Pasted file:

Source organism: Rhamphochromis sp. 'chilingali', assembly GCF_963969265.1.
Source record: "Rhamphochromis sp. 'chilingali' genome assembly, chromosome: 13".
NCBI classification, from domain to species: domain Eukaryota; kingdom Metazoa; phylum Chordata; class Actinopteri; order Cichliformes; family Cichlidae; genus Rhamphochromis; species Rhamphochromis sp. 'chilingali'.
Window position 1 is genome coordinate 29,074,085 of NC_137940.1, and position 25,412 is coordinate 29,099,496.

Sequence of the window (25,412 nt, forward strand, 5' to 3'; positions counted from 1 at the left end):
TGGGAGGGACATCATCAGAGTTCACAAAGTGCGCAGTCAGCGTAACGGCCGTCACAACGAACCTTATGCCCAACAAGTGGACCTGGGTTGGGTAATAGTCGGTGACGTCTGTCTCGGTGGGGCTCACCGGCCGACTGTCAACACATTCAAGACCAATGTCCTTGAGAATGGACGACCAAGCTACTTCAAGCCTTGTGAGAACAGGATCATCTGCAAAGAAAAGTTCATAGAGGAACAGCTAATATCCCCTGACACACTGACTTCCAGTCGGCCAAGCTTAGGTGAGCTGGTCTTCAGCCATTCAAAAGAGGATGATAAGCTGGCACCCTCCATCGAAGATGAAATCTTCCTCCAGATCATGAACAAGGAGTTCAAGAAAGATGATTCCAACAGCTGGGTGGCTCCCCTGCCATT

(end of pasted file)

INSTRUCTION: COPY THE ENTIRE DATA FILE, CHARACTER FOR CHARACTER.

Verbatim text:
Source organism: Rhamphochromis sp. 'chilingali', assembly GCF_963969265.1.
Source record: "Rhamphochromis sp. 'chilingali' genome assembly, chromosome: 13".
NCBI classification, from domain to species: domain Eukaryota; kingdom Metazoa; phylum Chordata; class Actinopteri; order Cichliformes; family Cichlidae; genus Rhamphochromis; species Rhamphochromis sp. 'chilingali'.
Window position 1 is genome coordinate 29,074,085 of NC_137940.1, and position 25,412 is coordinate 29,099,496.

Sequence of the window (25,412 nt, forward strand, 5' to 3'; positions counted from 1 at the left end):
TGGGAGGGACATCATCAGAGTTCACAAAGTGCGCAGTCAGCGTAACGGCCGTCACAACGAACCTTATGCCCAACAAGTGGACCTGGGTTGGGTAATAGTCGGTGACGTCTGTCTCGGTGGGGCTCACCGGCCGACTGTCAACACATTCAAGACCAATGTCCTTGAGAATGGACGACCAAGCTACTTCAAGCCTTGTGAGAACAGGATCATCTGCAAAGAAAAGTTCATAGAGGAACAGCTAATATCCCCTGACACACTGACTTCCAGTCGGCCAAGCTTAGGTGAGCTGGTCTTCAGCCATTCAAAAGAGGATGATAAGCTGGCACCCTCCATCGAAGATGAAATCTTCCTCCAGATCATGAACAAGGAGTTCAAGAAAGATGATTCCAACAGCTGGGTGGCTCCCCTGCCATT